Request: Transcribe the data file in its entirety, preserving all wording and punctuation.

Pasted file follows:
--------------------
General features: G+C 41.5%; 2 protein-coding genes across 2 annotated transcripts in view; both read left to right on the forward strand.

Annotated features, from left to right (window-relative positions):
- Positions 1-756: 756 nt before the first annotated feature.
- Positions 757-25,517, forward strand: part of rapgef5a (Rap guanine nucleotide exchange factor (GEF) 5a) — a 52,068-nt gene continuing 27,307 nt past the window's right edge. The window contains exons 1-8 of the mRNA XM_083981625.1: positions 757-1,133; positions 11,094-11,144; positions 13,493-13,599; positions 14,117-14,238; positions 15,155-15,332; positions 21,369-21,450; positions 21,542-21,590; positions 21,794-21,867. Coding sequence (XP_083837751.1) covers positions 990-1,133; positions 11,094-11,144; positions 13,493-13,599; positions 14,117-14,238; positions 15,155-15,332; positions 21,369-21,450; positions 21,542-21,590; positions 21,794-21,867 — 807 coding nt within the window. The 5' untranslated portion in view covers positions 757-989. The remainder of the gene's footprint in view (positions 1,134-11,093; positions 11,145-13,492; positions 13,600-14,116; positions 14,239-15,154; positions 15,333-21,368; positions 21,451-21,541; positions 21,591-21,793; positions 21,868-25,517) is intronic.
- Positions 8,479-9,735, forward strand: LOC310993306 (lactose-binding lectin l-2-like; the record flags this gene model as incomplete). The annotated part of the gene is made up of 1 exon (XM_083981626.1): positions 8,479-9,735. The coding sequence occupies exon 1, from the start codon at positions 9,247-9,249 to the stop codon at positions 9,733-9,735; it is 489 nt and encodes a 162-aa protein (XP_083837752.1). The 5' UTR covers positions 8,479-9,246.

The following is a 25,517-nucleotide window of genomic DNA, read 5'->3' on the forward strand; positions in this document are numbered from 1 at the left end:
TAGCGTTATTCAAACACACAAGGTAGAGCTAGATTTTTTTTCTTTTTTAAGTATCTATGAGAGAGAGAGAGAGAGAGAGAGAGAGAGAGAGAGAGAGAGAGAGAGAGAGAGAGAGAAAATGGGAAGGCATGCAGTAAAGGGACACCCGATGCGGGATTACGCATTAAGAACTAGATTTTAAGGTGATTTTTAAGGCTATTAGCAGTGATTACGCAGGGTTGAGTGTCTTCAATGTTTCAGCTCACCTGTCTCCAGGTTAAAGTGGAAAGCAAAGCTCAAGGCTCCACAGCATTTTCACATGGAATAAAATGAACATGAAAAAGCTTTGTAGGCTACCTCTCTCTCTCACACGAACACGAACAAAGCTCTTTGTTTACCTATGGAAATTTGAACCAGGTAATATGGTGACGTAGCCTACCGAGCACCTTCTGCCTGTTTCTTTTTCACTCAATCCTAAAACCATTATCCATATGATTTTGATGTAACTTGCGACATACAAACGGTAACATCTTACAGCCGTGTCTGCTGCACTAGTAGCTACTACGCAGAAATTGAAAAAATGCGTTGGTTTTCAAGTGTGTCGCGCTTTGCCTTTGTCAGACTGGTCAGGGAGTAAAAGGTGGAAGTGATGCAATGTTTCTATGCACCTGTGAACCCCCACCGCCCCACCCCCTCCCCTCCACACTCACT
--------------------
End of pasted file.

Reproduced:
General features: G+C 41.5%; 2 protein-coding genes across 2 annotated transcripts in view; both read left to right on the forward strand.

Annotated features, from left to right (window-relative positions):
- Positions 1-756: 756 nt before the first annotated feature.
- Positions 757-25,517, forward strand: part of rapgef5a (Rap guanine nucleotide exchange factor (GEF) 5a) — a 52,068-nt gene continuing 27,307 nt past the window's right edge. The window contains exons 1-8 of the mRNA XM_083981625.1: positions 757-1,133; positions 11,094-11,144; positions 13,493-13,599; positions 14,117-14,238; positions 15,155-15,332; positions 21,369-21,450; positions 21,542-21,590; positions 21,794-21,867. Coding sequence (XP_083837751.1) covers positions 990-1,133; positions 11,094-11,144; positions 13,493-13,599; positions 14,117-14,238; positions 15,155-15,332; positions 21,369-21,450; positions 21,542-21,590; positions 21,794-21,867 — 807 coding nt within the window. The 5' untranslated portion in view covers positions 757-989. The remainder of the gene's footprint in view (positions 1,134-11,093; positions 11,145-13,492; positions 13,600-14,116; positions 14,239-15,154; positions 15,333-21,368; positions 21,451-21,541; positions 21,591-21,793; positions 21,868-25,517) is intronic.
- Positions 8,479-9,735, forward strand: LOC310993306 (lactose-binding lectin l-2-like; the record flags this gene model as incomplete). The annotated part of the gene is made up of 1 exon (XM_083981626.1): positions 8,479-9,735. The coding sequence occupies exon 1, from the start codon at positions 9,247-9,249 to the stop codon at positions 9,733-9,735; it is 489 nt and encodes a 162-aa protein (XP_083837752.1). The 5' UTR covers positions 8,479-9,246.

The following is a 25,517-nucleotide window of genomic DNA, read 5'->3' on the forward strand; positions in this document are numbered from 1 at the left end:
TAGCGTTATTCAAACACACAAGGTAGAGCTAGATTTTTTTTCTTTTTTAAGTATCTATGAGAGAGAGAGAGAGAGAGAGAGAGAGAGAGAGAGAGAGAGAGAGAGAGAGAGAGAGAAAATGGGAAGGCATGCAGTAAAGGGACACCCGATGCGGGATTACGCATTAAGAACTAGATTTTAAGGTGATTTTTAAGGCTATTAGCAGTGATTACGCAGGGTTGAGTGTCTTCAATGTTTCAGCTCACCTGTCTCCAGGTTAAAGTGGAAAGCAAAGCTCAAGGCTCCACAGCATTTTCACATGGAATAAAATGAACATGAAAAAGCTTTGTAGGCTACCTCTCTCTCTCACACGAACACGAACAAAGCTCTTTGTTTACCTATGGAAATTTGAACCAGGTAATATGGTGACGTAGCCTACCGAGCACCTTCTGCCTGTTTCTTTTTCACTCAATCCTAAAACCATTATCCATATGATTTTGATGTAACTTGCGACATACAAACGGTAACATCTTACAGCCGTGTCTGCTGCACTAGTAGCTACTACGCAGAAATTGAAAAAATGCGTTGGTTTTCAAGTGTGTCGCGCTTTGCCTTTGTCAGACTGGTCAGGGAGTAAAAGGTGGAAGTGATGCAATGTTTCTATGCACCTGTGAACCCCCACCGCCCCACCCCCTCCCCTCCACACTCACT